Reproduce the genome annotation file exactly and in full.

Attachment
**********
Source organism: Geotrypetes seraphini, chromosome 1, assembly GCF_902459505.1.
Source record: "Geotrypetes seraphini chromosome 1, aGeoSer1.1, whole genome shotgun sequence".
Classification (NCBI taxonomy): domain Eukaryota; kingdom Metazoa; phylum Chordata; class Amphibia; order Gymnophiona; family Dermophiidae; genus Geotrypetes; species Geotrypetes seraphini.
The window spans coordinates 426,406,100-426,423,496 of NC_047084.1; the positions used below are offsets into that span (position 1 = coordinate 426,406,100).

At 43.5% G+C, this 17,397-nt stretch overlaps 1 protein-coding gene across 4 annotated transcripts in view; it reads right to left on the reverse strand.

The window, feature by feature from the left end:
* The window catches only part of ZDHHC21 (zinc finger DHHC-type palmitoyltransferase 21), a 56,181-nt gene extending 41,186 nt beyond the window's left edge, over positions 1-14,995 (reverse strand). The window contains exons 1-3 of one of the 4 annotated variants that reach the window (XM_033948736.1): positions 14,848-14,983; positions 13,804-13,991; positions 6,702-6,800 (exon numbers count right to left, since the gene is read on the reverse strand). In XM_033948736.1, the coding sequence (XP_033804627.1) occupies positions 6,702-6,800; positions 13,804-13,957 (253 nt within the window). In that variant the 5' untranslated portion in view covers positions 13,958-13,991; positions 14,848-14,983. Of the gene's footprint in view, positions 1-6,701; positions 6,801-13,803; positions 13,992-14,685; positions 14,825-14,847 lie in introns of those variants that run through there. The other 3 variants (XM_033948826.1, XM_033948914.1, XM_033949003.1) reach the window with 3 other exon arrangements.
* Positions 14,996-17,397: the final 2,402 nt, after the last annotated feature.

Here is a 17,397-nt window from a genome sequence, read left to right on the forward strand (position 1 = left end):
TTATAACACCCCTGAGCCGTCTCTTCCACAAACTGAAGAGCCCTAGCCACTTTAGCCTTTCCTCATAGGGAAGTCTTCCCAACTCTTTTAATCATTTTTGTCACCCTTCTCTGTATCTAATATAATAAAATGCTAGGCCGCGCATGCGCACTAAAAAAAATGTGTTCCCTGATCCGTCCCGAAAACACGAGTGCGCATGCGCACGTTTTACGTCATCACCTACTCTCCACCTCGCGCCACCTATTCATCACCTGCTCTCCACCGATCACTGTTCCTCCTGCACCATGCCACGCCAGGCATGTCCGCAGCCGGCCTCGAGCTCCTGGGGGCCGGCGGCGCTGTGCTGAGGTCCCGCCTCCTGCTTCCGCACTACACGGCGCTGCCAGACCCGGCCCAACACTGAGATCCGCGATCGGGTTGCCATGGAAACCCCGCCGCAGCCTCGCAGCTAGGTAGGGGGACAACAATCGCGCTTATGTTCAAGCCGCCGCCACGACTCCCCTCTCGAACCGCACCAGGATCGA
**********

Source organism: Geotrypetes seraphini, chromosome 1, assembly GCF_902459505.1.
Source record: "Geotrypetes seraphini chromosome 1, aGeoSer1.1, whole genome shotgun sequence".
Classification (NCBI taxonomy): domain Eukaryota; kingdom Metazoa; phylum Chordata; class Amphibia; order Gymnophiona; family Dermophiidae; genus Geotrypetes; species Geotrypetes seraphini.
The window spans coordinates 426,406,100-426,423,496 of NC_047084.1; the positions used below are offsets into that span (position 1 = coordinate 426,406,100).

At 43.5% G+C, this 17,397-nt stretch overlaps 1 protein-coding gene across 4 annotated transcripts in view; it reads right to left on the reverse strand.

The window, feature by feature from the left end:
* The window catches only part of ZDHHC21 (zinc finger DHHC-type palmitoyltransferase 21), a 56,181-nt gene extending 41,186 nt beyond the window's left edge, over positions 1-14,995 (reverse strand). The window contains exons 1-3 of one of the 4 annotated variants that reach the window (XM_033948736.1): positions 14,848-14,983; positions 13,804-13,991; positions 6,702-6,800 (exon numbers count right to left, since the gene is read on the reverse strand). In XM_033948736.1, the coding sequence (XP_033804627.1) occupies positions 6,702-6,800; positions 13,804-13,957 (253 nt within the window). In that variant the 5' untranslated portion in view covers positions 13,958-13,991; positions 14,848-14,983. Of the gene's footprint in view, positions 1-6,701; positions 6,801-13,803; positions 13,992-14,685; positions 14,825-14,847 lie in introns of those variants that run through there. The other 3 variants (XM_033948826.1, XM_033948914.1, XM_033949003.1) reach the window with 3 other exon arrangements.
* Positions 14,996-17,397: the final 2,402 nt, after the last annotated feature.

Here is a 17,397-nt window from a genome sequence, read left to right on the forward strand (position 1 = left end):
TTATAACACCCCTGAGCCGTCTCTTCCACAAACTGAAGAGCCCTAGCCACTTTAGCCTTTCCTCATAGGGAAGTCTTCCCAACTCTTTTAATCATTTTTGTCACCCTTCTCTGTATCTAATATAATAAAATGCTAGGCCGCGCATGCGCACTAAAAAAAATGTGTTCCCTGATCCGTCCCGAAAACACGAGTGCGCATGCGCACGTTTTACGTCATCACCTACTCTCCACCTCGCGCCACCTATTCATCACCTGCTCTCCACCGATCACTGTTCCTCCTGCACCATGCCACGCCAGGCATGTCCGCAGCCGGCCTCGAGCTCCTGGGGGCCGGCGGCGCTGTGCTGAGGTCCCGCCTCCTGCTTCCGCACTACACGGCGCTGCCAGACCCGGCCCAACACTGAGATCCGCGATCGGGTTGCCATGGAAACCCCGCCGCAGCCTCGCAGCTAGGTAGGGGGACAACAATCGCGCTTATGTTCAAGCCGCCGCCACGACTCCCCTCTCGAACCGCACCAGGATCGA